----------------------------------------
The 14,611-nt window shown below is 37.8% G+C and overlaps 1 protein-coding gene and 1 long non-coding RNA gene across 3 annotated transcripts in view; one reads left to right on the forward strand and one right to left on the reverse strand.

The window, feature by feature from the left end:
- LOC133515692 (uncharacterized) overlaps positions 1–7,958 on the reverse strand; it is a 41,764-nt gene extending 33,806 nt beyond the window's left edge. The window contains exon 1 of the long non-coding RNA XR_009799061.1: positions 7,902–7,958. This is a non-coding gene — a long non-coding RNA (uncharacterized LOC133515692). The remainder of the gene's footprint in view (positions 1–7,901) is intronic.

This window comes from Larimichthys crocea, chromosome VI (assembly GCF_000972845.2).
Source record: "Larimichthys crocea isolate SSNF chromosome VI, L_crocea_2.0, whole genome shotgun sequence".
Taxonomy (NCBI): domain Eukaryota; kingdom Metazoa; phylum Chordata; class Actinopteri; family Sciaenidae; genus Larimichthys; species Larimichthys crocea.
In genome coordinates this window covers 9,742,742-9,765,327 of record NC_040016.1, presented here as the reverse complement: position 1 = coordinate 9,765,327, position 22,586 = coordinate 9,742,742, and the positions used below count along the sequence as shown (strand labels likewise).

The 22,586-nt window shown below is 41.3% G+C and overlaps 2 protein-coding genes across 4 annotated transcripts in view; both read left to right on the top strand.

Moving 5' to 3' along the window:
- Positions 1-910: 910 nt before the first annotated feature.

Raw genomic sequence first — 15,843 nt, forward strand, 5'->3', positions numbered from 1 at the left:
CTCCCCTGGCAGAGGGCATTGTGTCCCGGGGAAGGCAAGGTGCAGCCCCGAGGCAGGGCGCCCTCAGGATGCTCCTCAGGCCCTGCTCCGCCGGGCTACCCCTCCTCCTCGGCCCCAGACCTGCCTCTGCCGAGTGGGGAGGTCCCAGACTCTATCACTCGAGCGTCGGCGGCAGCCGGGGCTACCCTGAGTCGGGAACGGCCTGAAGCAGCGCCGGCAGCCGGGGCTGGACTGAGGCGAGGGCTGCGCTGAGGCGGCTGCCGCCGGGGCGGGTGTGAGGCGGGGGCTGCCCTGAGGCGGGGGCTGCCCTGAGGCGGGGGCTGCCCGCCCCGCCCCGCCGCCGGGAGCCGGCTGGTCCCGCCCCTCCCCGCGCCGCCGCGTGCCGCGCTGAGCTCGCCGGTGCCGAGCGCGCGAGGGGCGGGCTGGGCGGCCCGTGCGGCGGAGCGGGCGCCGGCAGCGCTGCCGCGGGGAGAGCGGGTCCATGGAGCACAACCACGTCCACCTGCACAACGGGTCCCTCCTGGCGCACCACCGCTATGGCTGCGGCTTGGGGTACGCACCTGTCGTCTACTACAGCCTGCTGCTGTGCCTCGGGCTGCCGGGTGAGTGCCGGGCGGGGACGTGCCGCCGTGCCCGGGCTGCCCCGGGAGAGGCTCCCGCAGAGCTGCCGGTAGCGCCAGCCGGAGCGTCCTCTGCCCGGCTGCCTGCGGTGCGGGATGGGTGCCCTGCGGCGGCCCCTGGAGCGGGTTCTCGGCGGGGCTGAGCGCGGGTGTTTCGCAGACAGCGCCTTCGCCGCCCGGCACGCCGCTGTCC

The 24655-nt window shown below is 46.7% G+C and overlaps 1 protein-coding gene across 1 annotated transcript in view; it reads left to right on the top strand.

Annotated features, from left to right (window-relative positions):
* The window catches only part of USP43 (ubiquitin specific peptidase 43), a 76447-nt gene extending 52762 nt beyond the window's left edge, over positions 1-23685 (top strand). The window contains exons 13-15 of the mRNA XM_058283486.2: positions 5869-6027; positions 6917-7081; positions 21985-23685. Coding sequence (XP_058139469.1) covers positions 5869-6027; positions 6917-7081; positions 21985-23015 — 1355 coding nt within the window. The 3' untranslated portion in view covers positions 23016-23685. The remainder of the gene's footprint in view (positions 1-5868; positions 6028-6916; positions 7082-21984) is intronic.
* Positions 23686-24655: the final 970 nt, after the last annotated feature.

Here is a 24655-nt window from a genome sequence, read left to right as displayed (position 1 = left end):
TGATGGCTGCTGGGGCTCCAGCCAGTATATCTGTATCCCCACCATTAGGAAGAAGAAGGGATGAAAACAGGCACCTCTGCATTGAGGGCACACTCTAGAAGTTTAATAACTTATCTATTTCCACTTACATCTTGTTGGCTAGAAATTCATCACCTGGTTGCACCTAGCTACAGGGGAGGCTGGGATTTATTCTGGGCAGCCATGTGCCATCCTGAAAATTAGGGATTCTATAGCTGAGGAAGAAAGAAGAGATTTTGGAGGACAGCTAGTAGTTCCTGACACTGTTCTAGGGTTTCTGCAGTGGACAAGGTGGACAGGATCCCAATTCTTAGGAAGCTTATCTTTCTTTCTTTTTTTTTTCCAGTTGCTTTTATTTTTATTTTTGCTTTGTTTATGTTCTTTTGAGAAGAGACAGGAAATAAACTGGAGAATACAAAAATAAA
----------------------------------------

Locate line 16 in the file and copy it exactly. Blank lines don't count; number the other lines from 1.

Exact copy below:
* Positions 23686-24655: the final 970 nt, after the last annotated feature.